FSA Nomura UPDATE2Kyodo News International, Inc.
TOKYO, Aug. 3 -- (Kyodo) _ (EDS: ADDING INFO IN 6TH TO 8TH GRAFS)
Japan's financial regulators ordered Nomura Securities Co. on Friday to improve its internal controls following leaks of confidential information from the nation's biggest brokerage.
The business improvement order from the Financial Services Agency came after Nomura apologized over the leaking of unpublished information to clients about new share offers by large companies, which the government has criticized for damaging investor trust in Japanese financial markets.
It is the first such order for Nomura since 2008. But the FSA fell short of suspending the brokerage's operations, apparently in consideration of the already announced resignations of some senior officials at its parent Nomura Holdings Inc. to take responsibility for the scandal.
"Taking into account the fact that (the information leakage) was repeated, we believe Nomura has to bear heavy responsibility," Financial Services Minister Tadahiro Matsushita told reporters.
But Matsushita also said the FSA recognized the group's management reshuffle, adding, "We strongly hope (Nomura) will press ahead with reforms to rebuild its company structure fundamentally."
The agency required Nomura to regularly verify and report on progress in its efforts to prevent a recurrence. The company was urged to submit the first report on Aug. 10, which will be followed by additional ones every three months starting in October.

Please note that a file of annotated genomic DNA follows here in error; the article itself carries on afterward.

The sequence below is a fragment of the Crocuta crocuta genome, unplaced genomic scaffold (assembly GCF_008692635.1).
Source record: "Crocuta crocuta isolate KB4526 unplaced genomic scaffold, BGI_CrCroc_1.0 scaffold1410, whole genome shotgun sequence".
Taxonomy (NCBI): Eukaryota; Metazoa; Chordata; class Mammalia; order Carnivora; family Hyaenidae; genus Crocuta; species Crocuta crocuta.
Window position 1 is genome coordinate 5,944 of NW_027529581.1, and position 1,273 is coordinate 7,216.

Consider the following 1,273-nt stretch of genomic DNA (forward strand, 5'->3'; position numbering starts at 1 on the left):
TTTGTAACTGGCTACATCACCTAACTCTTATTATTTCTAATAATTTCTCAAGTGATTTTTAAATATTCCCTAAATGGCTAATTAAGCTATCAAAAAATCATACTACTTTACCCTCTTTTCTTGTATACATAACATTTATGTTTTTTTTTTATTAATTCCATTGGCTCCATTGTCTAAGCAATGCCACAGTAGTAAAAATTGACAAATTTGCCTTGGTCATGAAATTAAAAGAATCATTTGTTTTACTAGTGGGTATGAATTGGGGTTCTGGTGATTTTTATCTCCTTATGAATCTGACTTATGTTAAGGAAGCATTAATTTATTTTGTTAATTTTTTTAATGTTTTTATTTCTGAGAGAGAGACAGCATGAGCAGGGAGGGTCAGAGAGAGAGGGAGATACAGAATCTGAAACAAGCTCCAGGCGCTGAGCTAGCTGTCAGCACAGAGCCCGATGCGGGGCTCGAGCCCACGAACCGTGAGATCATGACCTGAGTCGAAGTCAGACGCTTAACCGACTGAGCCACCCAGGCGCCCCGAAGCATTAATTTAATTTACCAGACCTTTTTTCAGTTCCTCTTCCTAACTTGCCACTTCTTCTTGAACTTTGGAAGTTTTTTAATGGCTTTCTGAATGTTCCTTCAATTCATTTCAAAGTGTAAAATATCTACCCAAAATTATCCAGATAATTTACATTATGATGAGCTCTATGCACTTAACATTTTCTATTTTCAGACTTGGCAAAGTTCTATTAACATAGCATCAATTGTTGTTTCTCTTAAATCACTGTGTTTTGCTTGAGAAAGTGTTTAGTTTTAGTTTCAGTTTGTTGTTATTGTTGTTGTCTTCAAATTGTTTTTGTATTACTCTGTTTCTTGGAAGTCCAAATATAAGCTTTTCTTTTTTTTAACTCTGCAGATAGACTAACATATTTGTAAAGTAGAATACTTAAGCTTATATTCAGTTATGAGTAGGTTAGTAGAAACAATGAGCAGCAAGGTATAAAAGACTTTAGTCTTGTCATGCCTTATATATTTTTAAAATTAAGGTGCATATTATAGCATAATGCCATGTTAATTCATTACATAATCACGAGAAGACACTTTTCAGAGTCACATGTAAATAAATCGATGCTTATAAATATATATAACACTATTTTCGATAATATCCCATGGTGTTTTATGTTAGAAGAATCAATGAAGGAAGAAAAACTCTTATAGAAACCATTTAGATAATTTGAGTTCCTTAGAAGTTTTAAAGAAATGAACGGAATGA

Nomura is one of a number of major Japanese securities firms recently caught up in insider trading scandals.
In a different case, the Securities and Exchange Surveillance Commission on Friday filed additional criminal complaints with the prosecutors' office in Yokohama against a former executive of SMBC Nikko Securities Inc. and three others for allegedly trading stocks of two companies based on unpublicized information about their takeover bids.
The administrative order against Nomura followed a recommendation earlier this week by the SESC, the securities industry watchdog, for the FSA to punish the industry leader.
The SESC has separately proposed that the FSA fine some of Nomura's institutional clients, including both domestic and foreign financial institutions, for trading based on insider information about the new share issues by major companies, including Mizuho Financial Group Inc. and Inpex Corp., in which Nomura assumed the role of lead manager.
Such insider information could damage the financial strength of a listed company by triggering massive short-selling on expectations that issuing new equity would depress the company's share price because of the dilution of its per-share value. In such circumstances, issuers could fail to raise targeted capital in public offerings.
It has been long pointed out that in Japan, the volume of stock trading often expands abnormally ahead of the announcement of large new share offers, with experts suspecting insider trading by investment funds, which sell short and trigger larger selling as others follow suit.
Under Japanese law, heavier penalties are imposed on investors who make profits based on insider information than on those who leak it, the latter in many cases being securities firms' officials, who are only subject to relatively small fines, calculated based on their brokerage fees.
The government is currently studying whether to revise the law to enable stricter punishment of those who leak insider information.
The latest regulatory measure against Nomura focused on its flawed internal controls, such as insufficient compliance as well as failing to establish a firewall between the investment banking and brokerage divisions within the company.